Incorporating a Spiritual Aspect into Distance Learning
As all of our Seventh-day Adventist schools are scrambling to learn how to deliver quality Adventist education via distance learning platforms, the Southeastern California Conference Office of Education sensed the need to provide a platform for its schools to connect and share resources about the part of our educational system that is the most essential—Spiritual Life. It solicited the help of John Oscar Cordero and Clayton Koh, Loma Linda Academy's chaplains, to create SECC Spiritual Life Connect, a website dedicated to connecting its schools and homes to resources to help navigate this new learning environment in the context of Spiritual and Social-Emotional Learning.
The website has sections for Pre-K through High School and combines resources created by schools within the Southeastern California Conference with resources created all across the country by Seventh-day Adventist and Christian ministries. There are sermons, chapels, online Sabbath Schools, spiritual and character-focused media, live chats/live streams, and even links that explain COVID-19 in kid-friendly terms.
SECC Spiritual Life Connect is an online resource that is continuously expanding; if any organization would like to share more resources, email them to Clayton Koh.
How Can Principals
Support Teachers Right Now?
Guidelines & Expectations for Teachers During Remote Learning
Victoria Karsten | Elementary Vice-Principal and Instructional Coach, La Sierra Academy
How can school administrators best assist their teachers in this time of transition to remote instruction? The Southeastern California Conference Superintendents, along with their team of Instructional Coaches, collaborated after hearing feedback from principals and teachers in finding ways to help their teachers during this time of transition from the traditional classroom to remote learning.
Immediately, the coaches organized grade level Zoom meetings for all teachers within the conference. During these initial coach meetings and conversations with our teachers, it became clear that the teachers needed guidelines and expectations. Questions such as, “Am I giving my students too much or too little work?” or, “Am I doing enough for parents to feel like their tuition payments during this time are worth it?” were being asked of principals, instructional coaches, and education superintendents. Teachers, just like all of us and our students, need guidelines and expectations. Most teachers will take what is given to them and run with it, but they need a starting place. It would be great if we could have a list of expectations that fit all schools, all teachers, and all families. Unfortunately, that isn’t possible. The following is a list of general guidelines and expectations that our coaches and superintendents collaboratively put together to provide school administrators and teachers a starting point.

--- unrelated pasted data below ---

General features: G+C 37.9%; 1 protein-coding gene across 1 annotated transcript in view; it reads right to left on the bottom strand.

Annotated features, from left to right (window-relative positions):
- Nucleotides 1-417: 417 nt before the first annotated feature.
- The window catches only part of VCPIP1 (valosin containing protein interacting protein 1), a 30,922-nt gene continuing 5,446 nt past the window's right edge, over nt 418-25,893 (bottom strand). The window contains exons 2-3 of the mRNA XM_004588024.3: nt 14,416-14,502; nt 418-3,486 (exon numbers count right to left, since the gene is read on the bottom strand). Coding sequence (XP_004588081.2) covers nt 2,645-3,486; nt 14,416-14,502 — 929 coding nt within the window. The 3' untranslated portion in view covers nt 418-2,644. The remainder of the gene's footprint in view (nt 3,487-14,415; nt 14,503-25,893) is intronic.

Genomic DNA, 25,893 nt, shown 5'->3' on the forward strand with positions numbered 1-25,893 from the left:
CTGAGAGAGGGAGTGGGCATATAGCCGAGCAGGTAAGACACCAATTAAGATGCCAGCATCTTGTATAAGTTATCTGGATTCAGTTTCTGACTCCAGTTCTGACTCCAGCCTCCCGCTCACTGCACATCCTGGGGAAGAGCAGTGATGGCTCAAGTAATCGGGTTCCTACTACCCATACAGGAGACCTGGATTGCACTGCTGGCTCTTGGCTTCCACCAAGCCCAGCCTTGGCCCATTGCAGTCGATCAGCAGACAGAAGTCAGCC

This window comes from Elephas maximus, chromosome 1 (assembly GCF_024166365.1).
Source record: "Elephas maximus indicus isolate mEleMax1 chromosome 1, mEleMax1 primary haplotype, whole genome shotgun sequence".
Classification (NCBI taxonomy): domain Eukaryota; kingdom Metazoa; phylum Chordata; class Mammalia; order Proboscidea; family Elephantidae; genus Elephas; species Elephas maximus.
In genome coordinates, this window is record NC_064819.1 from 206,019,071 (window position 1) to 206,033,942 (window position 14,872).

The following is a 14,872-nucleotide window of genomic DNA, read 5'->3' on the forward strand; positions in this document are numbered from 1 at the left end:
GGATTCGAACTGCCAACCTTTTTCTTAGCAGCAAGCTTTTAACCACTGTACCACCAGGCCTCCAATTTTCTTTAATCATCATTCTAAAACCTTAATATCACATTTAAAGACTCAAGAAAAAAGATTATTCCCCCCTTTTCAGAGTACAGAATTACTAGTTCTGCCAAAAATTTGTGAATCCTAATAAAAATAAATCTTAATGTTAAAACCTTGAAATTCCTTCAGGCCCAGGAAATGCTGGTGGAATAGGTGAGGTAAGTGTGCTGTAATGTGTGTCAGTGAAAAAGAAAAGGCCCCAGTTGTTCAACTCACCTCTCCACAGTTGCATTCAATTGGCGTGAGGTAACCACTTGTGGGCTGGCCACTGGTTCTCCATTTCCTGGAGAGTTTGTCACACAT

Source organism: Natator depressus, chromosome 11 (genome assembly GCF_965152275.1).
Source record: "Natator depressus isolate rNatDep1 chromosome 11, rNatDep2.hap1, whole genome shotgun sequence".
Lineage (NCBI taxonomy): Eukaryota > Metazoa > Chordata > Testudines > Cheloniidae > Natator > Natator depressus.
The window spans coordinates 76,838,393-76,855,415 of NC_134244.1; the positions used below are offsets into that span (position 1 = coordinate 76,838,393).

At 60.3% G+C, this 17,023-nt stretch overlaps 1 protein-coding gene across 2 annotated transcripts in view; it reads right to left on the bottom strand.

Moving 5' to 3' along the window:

“But those who wait
on the Lord shall
renew their strength;
They shall mount up
with wings like eagles,
They shall run
and not be weary,
They shall walk
and not faint.”
Curriculum and Grading
When this all started, our teachers probably felt they were in crisis mode and were experiencing a gamut of emotions. They didn’t sign up to teach students via Zoom. They are used to seeing their students face to face and helping them on the spot. Teachers may be feeling guilt, fear, and exhaustion because they have to learn new and innovative ways to reach their students. As school administrators, we need to reassure the teachers that we get it. We need to let them know that we are there to assist and support them in any way possible. Setting guidelines and expectations is a great way to do that. We need to encourage them to set those boundaries and take care of themselves. I’m sure they would love to be told they are doing a good job! Administrators, you also need to take care of yourselves and set those boundaries. There must be an off switch at some point; otherwise, we will all get burned out.